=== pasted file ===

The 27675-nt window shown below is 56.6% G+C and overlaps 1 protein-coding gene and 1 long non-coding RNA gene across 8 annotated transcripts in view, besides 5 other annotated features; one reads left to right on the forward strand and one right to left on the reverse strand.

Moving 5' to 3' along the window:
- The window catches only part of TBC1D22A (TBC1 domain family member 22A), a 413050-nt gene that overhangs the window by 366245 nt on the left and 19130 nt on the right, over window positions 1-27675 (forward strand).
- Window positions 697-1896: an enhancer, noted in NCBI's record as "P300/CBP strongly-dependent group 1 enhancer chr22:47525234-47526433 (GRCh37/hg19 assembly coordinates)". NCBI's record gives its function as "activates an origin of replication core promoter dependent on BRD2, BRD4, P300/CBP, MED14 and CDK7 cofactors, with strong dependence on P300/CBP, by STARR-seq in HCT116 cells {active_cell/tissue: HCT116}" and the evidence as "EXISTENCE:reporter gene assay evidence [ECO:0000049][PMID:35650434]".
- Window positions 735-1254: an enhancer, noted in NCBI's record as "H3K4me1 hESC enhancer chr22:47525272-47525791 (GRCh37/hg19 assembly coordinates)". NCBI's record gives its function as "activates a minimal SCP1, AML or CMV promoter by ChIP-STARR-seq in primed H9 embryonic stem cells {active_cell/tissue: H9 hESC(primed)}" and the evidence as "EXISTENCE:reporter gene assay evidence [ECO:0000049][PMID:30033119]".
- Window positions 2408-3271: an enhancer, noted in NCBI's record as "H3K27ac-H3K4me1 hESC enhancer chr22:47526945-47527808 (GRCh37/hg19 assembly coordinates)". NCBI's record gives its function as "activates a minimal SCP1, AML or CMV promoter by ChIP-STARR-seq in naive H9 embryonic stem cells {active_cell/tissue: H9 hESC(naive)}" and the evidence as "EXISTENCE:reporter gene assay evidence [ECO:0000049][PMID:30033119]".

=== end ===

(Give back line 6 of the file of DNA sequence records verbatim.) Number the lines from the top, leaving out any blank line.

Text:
- Window positions 2408-3271: an enhancer, noted in NCBI's record as "H3K27ac-H3K4me1 hESC enhancer chr22:47526945-47527808 (GRCh37/hg19 assembly coordinates)". NCBI's record gives its function as "activates a minimal SCP1, AML or CMV promoter by ChIP-STARR-seq in naive H9 embryonic stem cells {active_cell/tissue: H9 hESC(naive)}" and the evidence as "EXISTENCE:reporter gene assay evidence [ECO:0000049][PMID:30033119]".